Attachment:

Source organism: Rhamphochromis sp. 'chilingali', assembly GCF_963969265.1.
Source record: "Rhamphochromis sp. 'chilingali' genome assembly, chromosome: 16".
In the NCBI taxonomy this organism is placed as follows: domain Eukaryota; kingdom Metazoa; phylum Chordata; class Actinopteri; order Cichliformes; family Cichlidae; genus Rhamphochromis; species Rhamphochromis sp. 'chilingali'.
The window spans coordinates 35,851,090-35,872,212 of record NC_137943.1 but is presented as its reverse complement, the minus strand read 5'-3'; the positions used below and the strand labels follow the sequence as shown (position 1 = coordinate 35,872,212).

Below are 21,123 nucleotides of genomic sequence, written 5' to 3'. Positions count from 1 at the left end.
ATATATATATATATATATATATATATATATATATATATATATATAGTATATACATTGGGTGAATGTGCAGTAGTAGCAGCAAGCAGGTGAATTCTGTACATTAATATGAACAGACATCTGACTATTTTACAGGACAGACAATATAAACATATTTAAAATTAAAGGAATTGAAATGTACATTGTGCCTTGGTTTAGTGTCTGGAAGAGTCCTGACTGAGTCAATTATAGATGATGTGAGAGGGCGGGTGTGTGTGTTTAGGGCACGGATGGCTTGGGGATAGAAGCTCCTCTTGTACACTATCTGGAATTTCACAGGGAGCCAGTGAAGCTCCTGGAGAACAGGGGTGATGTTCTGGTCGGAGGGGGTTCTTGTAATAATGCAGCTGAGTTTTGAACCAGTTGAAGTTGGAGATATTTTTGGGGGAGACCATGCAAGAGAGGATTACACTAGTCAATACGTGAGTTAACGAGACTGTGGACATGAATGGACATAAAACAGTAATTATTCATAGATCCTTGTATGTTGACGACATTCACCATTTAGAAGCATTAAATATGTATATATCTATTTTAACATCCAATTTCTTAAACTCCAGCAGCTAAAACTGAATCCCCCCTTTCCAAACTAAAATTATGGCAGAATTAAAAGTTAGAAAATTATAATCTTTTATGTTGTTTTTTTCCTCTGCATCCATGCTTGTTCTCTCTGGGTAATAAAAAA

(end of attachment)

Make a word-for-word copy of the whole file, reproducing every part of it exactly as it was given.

Source organism: Rhamphochromis sp. 'chilingali', assembly GCF_963969265.1.
Source record: "Rhamphochromis sp. 'chilingali' genome assembly, chromosome: 16".
In the NCBI taxonomy this organism is placed as follows: domain Eukaryota; kingdom Metazoa; phylum Chordata; class Actinopteri; order Cichliformes; family Cichlidae; genus Rhamphochromis; species Rhamphochromis sp. 'chilingali'.
The window spans coordinates 35,851,090-35,872,212 of record NC_137943.1 but is presented as its reverse complement, the minus strand read 5'-3'; the positions used below and the strand labels follow the sequence as shown (position 1 = coordinate 35,872,212).

Below are 21,123 nucleotides of genomic sequence, written 5' to 3'. Positions count from 1 at the left end.
ATATATATATATATATATATATATATATATATATATATATATATAGTATATACATTGGGTGAATGTGCAGTAGTAGCAGCAAGCAGGTGAATTCTGTACATTAATATGAACAGACATCTGACTATTTTACAGGACAGACAATATAAACATATTTAAAATTAAAGGAATTGAAATGTACATTGTGCCTTGGTTTAGTGTCTGGAAGAGTCCTGACTGAGTCAATTATAGATGATGTGAGAGGGCGGGTGTGTGTGTTTAGGGCACGGATGGCTTGGGGATAGAAGCTCCTCTTGTACACTATCTGGAATTTCACAGGGAGCCAGTGAAGCTCCTGGAGAACAGGGGTGATGTTCTGGTCGGAGGGGGTTCTTGTAATAATGCAGCTGAGTTTTGAACCAGTTGAAGTTGGAGATATTTTTGGGGGAGACCATGCAAGAGAGGATTACACTAGTCAATACGTGAGTTAACGAGACTGTGGACATGAATGGACATAAAACAGTAATTATTCATAGATCCTTGTATGTTGACGACATTCACCATTTAGAAGCATTAAATATGTATATATCTATTTTAACATCCAATTTCTTAAACTCCAGCAGCTAAAACTGAATCCCCCCTTTCCAAACTAAAATTATGGCAGAATTAAAAGTTAGAAAATTATAATCTTTTATGTTGTTTTTTTCCTCTGCATCCATGCTTGTTCTCTCTGGGTAATAAAAAA